Movie Moments: 1950s

This month sees the start of another of my series of meanders through the past seven decades. In the previous two series we’ve looked at books and songs that bring back memories for me and, hopefully, for you too. And this time we’re off to the movies. We’re going to take a look at what was topping the charts at the box office, some of the biggest names around, and which films mean the most to me when I look back in time. And there will even be a spot of music each time to bring back memories. This month, we’re starting by going right back to the 1950s.

Of course, in those days, we didn’t talk about movies, at least not in this country. We went to the pictures, or the cinema, or ‘the flicks’. Apparently that latter term originated in the 1920s, due to the flickering appearance of the film on screen.

In the 1950s, Hollywood was still the front-runner in movie production, although Ealing Studios was producing such classics as The Lavender Hill Mob and The Ladykillers. Across the industry, there was a concerted effort to compete with radio and, increasingly, with TV for audience numbers. Blockbusters such as The Ten Commandments and Ben Hur were produced in cinemascope; and there were even a few 3D movies.

Although the popularity of science fiction was rising, there were a lot of war movies; and westerns were still very popular. John Wayne, a great favourite of my parents, never seemed to be off the screen. I was never very fond of cowboys films, but The Duke, as he was known, also starred in The Quiet Man, set in Ireland. With a theme that might be considered politically incorrect these days, it tells the tale of an American returning to his native Ireland and fighting to secure the dowry of the woman he loves, played by Maureen O’Hara. The soundtrack is beautiful, especially for someone like me with Irish roots.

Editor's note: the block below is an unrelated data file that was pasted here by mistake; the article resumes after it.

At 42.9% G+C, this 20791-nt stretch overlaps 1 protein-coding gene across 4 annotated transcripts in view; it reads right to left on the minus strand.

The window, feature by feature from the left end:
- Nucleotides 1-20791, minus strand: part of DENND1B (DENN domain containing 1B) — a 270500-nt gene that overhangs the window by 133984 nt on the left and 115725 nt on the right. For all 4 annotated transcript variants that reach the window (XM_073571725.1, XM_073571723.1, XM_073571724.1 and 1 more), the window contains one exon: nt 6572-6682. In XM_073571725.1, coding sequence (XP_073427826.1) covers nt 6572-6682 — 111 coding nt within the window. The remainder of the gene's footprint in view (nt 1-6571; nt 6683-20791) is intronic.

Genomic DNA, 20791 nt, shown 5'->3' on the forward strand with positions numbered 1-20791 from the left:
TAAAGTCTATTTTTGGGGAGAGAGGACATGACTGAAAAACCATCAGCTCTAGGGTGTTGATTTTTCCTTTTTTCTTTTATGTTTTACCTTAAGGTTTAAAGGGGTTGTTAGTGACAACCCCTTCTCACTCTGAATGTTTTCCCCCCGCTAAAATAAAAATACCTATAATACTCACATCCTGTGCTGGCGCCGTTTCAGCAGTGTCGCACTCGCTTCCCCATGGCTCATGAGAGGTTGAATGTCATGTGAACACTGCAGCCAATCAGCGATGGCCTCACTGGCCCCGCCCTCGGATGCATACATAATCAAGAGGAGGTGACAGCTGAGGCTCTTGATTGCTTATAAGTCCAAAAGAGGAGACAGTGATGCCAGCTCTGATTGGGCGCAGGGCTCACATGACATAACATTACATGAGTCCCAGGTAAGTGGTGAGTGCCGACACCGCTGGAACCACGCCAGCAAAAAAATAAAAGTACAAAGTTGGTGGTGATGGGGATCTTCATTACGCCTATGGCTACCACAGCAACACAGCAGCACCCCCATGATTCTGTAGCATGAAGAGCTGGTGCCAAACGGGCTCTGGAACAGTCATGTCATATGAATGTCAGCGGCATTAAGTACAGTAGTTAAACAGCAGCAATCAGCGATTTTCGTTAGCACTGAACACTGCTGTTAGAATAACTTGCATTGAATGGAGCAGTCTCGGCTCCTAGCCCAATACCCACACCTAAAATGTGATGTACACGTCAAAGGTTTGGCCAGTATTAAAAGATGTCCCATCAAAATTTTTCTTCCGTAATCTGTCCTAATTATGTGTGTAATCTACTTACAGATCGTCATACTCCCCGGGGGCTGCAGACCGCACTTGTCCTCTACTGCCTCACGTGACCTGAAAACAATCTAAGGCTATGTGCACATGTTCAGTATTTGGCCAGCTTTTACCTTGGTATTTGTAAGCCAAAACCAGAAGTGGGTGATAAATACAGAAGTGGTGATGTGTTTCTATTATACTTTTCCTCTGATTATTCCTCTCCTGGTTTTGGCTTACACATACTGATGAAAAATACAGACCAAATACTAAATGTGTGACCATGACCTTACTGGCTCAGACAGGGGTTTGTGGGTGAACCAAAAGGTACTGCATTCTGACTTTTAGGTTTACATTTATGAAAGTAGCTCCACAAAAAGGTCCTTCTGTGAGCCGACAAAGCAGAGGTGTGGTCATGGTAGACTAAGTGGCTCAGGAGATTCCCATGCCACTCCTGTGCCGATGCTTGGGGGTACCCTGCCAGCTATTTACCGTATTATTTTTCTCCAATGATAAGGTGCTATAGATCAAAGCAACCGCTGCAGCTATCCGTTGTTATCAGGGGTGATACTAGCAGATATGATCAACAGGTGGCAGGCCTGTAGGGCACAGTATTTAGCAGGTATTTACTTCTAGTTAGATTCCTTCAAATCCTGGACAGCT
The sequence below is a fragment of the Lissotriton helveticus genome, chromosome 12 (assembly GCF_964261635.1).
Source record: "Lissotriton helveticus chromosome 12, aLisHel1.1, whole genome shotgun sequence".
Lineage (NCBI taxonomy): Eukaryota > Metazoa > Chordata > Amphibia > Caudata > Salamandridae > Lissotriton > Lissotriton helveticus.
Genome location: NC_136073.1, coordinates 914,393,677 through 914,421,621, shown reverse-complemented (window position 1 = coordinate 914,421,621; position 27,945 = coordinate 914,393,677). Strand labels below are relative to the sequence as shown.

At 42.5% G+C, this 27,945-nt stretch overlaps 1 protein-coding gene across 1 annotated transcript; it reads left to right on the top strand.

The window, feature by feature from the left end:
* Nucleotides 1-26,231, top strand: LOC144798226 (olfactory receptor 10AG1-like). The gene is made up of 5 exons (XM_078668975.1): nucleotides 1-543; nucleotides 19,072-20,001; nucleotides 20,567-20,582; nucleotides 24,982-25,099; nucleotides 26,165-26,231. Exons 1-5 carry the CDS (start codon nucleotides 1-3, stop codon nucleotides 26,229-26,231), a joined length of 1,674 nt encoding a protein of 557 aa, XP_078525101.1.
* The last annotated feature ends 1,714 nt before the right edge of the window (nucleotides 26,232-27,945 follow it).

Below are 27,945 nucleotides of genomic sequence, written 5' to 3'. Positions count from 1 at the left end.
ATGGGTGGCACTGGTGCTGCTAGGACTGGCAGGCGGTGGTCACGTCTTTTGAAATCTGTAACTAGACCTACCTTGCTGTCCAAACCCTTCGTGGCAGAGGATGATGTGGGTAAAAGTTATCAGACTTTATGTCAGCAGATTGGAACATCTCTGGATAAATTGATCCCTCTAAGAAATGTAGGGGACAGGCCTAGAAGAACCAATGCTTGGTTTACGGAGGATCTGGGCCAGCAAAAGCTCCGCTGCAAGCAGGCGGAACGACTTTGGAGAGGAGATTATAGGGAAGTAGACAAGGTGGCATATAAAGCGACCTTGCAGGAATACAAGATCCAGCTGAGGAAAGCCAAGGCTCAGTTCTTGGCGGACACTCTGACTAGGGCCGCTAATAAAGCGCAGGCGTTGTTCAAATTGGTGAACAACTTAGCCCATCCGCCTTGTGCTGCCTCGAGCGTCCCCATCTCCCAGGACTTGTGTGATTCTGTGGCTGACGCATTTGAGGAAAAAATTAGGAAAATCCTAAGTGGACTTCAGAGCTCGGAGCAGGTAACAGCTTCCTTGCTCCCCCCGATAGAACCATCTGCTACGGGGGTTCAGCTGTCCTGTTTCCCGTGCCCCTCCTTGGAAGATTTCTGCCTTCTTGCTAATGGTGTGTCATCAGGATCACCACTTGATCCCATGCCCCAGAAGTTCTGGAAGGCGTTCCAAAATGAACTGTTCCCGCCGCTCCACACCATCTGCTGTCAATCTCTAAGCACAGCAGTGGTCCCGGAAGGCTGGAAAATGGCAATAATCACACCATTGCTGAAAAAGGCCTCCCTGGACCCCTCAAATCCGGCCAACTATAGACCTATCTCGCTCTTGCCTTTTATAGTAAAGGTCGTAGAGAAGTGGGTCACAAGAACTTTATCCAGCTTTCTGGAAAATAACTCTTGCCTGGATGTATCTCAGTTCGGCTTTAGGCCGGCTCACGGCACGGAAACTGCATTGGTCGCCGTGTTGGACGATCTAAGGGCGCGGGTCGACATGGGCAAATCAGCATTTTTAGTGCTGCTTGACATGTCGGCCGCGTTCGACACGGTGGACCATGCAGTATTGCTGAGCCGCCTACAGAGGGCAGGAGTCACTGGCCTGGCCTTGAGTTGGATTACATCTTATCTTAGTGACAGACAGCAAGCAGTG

The director of the decade was Alfred Hitchcock, making suspense movies such as Rear Window and The Man Who Knew Too Much, both starring James Stewart. And it’s with James Stewart that I want to finish. One of the other 1950s films he starred in was Harvey, about a wealthy drunk whose best friend is a giant invisible rabbit. I wasn’t born when the film was first released and it was many years before I saw it on television. But in 1975, I spent a magical afternoon watching James Stewart recreating the role of Elwood P Dowd on the London stage. And even though it was in a theatre, not a cinema, that has to count as one of my all-time movie memories.

By Elizabeth Ducie

Elizabeth Ducie was a successful international manufacturing consultant, when she decided to give it all up and start telling lies for a living instead.

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